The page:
Long-term care insurance are plans that most closely relate to the needs of assisted living facility residents. They can be obtained through group insurance policies obtained through employment or as individual policies available to people who may not have this insurance available from their employer. Policies generally provide a set daily benefits limit, often between $100 and $150, as well as a total benefits limit, such as $200,000 over the lifetime of the policy. There is no minimum or maximum age, however the value of monthly premiums may be affected by both age and the time that an insured person has been paying into the plan.
Long-term care insurance covers aspects of healthcare and assistance that are not covered by Medicare or other health insurance plans. This can include the costs of home health aides and assistance with "activities of daily living" including help with bathing, dressing or other necessary daily activities. The principal difference between this and other policies is that intermediate care, that not provided by licensed medical practitioners, is also covered.
This is also known as "alternate care" which is a term that describes aid that can be used as an intervention for seniors who may not be able to live independently, but do not wish to live in the more structure of a skilled nursing facility. Note that the total benefit of these policies may not be used towards assisted living facilities; there may be a cap that mandates that only a certain percentage is used for alternate care.
Long-term care plans are similar to other insurance options provided by private health insurers. Therefore, pre-existing conditions can impact care. Similar to group health insurance policies, premiums may be higher for adults who have debilitating conditions before they apply for a policy. More importantly, riders or temporary exclusions on care provided may mean that long-term care insurance is not available to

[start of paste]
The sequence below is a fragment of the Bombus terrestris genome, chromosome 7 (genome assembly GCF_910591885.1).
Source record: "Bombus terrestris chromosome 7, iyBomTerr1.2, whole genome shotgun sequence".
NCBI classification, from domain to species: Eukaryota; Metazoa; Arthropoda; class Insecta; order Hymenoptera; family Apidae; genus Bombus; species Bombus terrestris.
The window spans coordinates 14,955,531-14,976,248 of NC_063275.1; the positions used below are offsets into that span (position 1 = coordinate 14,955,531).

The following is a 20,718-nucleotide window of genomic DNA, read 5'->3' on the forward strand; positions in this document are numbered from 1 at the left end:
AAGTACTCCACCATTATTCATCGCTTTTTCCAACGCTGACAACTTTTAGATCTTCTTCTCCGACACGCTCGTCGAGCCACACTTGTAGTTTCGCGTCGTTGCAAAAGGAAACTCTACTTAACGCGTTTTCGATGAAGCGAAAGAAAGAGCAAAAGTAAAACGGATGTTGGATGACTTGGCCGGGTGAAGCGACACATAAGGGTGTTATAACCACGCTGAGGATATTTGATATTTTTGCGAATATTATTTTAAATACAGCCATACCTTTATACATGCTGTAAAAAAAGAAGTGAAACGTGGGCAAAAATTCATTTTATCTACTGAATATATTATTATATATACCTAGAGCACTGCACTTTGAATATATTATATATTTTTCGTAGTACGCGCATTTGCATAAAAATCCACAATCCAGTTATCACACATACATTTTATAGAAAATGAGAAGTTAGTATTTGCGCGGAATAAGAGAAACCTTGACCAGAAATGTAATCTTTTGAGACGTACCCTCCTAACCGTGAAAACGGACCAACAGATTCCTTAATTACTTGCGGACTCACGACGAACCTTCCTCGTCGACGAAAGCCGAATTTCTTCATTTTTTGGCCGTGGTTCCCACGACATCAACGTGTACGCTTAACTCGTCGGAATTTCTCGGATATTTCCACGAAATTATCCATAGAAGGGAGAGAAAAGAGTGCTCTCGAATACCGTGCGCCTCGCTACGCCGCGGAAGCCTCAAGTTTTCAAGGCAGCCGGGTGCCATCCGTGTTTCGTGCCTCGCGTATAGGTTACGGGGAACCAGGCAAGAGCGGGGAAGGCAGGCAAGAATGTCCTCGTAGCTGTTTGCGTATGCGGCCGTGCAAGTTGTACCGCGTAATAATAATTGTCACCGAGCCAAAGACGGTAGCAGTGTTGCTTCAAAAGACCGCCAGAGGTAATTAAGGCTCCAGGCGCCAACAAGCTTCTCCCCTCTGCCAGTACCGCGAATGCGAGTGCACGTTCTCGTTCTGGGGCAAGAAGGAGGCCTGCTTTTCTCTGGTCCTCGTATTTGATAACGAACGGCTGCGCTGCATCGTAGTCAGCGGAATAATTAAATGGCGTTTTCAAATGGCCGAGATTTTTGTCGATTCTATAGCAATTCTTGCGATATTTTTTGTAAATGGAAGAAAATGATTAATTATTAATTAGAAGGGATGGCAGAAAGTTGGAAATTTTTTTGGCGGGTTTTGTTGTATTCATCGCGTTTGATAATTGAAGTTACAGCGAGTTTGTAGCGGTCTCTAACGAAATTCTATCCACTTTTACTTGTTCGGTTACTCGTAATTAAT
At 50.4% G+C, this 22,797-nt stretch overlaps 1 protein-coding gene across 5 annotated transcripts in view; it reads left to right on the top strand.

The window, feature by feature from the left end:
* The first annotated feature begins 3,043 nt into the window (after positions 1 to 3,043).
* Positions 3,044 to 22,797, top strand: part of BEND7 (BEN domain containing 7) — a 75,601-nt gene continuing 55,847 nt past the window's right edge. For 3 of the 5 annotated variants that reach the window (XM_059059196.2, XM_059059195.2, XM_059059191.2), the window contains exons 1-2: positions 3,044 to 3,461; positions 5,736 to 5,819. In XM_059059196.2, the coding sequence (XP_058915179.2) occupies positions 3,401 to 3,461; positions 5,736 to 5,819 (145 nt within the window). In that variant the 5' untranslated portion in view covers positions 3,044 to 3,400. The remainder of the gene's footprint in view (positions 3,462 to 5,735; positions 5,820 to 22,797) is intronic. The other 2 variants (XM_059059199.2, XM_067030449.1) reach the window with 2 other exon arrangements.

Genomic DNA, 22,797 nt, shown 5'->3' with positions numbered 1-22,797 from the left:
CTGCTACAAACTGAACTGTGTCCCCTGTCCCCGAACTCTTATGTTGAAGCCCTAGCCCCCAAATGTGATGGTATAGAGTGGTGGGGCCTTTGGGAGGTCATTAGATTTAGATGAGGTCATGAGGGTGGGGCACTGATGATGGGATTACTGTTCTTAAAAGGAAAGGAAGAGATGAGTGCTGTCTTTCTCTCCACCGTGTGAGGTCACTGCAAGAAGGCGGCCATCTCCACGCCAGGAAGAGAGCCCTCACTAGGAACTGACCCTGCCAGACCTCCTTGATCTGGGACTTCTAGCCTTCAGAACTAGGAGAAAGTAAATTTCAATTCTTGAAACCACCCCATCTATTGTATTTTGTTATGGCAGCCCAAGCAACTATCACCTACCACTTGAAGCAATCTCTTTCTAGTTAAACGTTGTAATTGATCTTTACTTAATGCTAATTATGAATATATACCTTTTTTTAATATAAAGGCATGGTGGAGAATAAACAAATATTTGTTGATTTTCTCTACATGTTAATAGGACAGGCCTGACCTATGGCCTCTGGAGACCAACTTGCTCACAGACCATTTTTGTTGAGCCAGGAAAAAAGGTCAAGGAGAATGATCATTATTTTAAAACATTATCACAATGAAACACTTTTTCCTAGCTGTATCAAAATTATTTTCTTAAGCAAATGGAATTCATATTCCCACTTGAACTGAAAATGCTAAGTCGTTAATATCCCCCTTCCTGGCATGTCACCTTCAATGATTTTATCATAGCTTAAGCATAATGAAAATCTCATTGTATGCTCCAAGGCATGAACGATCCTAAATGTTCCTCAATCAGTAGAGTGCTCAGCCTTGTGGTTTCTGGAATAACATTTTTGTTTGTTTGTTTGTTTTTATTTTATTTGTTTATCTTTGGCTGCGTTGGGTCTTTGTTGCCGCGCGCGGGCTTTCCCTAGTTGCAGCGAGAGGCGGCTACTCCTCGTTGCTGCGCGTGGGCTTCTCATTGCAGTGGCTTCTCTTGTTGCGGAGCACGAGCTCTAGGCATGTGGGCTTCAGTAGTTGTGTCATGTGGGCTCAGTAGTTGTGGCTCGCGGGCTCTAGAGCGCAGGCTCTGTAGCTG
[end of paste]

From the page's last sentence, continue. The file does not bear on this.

The other key factor is that disabilities or conditions caused as a result of a mental disorders or substance abuse may not be covered. This is similar to group health insurance policies that have differing conditions for addiction and mental health counseling. However, keep in mind that these factors may be limited if long-term care insurance is purchased prior to these kinds of diagnoses.
Anyone who is at least 18 years old can buy long-term care insurance, and most policies are available well into one's retirement years. As with health insurance, premiums increase with both age and diagnosed medical conditions. That means that people who are considering augmenting their retirement financial capabilities with long-term care insurance should speak with a financial adviser or a healthcare professional prior to any major life events.
Just like health insurance, too, full disclosure is critical. The advantage of new policies is that there is generally a smaller gap between the beginning of a stay in an assisted living facility or receiving home health assistance that once could last 90 days or more. At the same time, rescission is still a possibility. That is the rescinding of benefits because the long-term care insurance holder had not disclosed medical conditions prior to applying for the policy. And just like the 61-day gap in health insurance where some conditions can lead to the insurer not providing coverage, gaps in long-term care insurance for those wishing to change plans can affect their ability to receive benefits.
If a policy holder remains healthy and is able to live independently, there are clauses available that return a portion of the total premiums paid. This means that if no long-term care is necessary, a percentage of the premiums paid are returned as a cash benefit. It also helps family members and spouses if the maximum benefits are not accrued during your lifetime. Be sure to check that these "non-forfeiture benefits" are listed in the policy description if you feel that you need them in the future.
Also be sure to note whether or not you can receive a portion of your premiums back, and what provisions are in place for so-called revolving coverage, where multiple stays may be covered.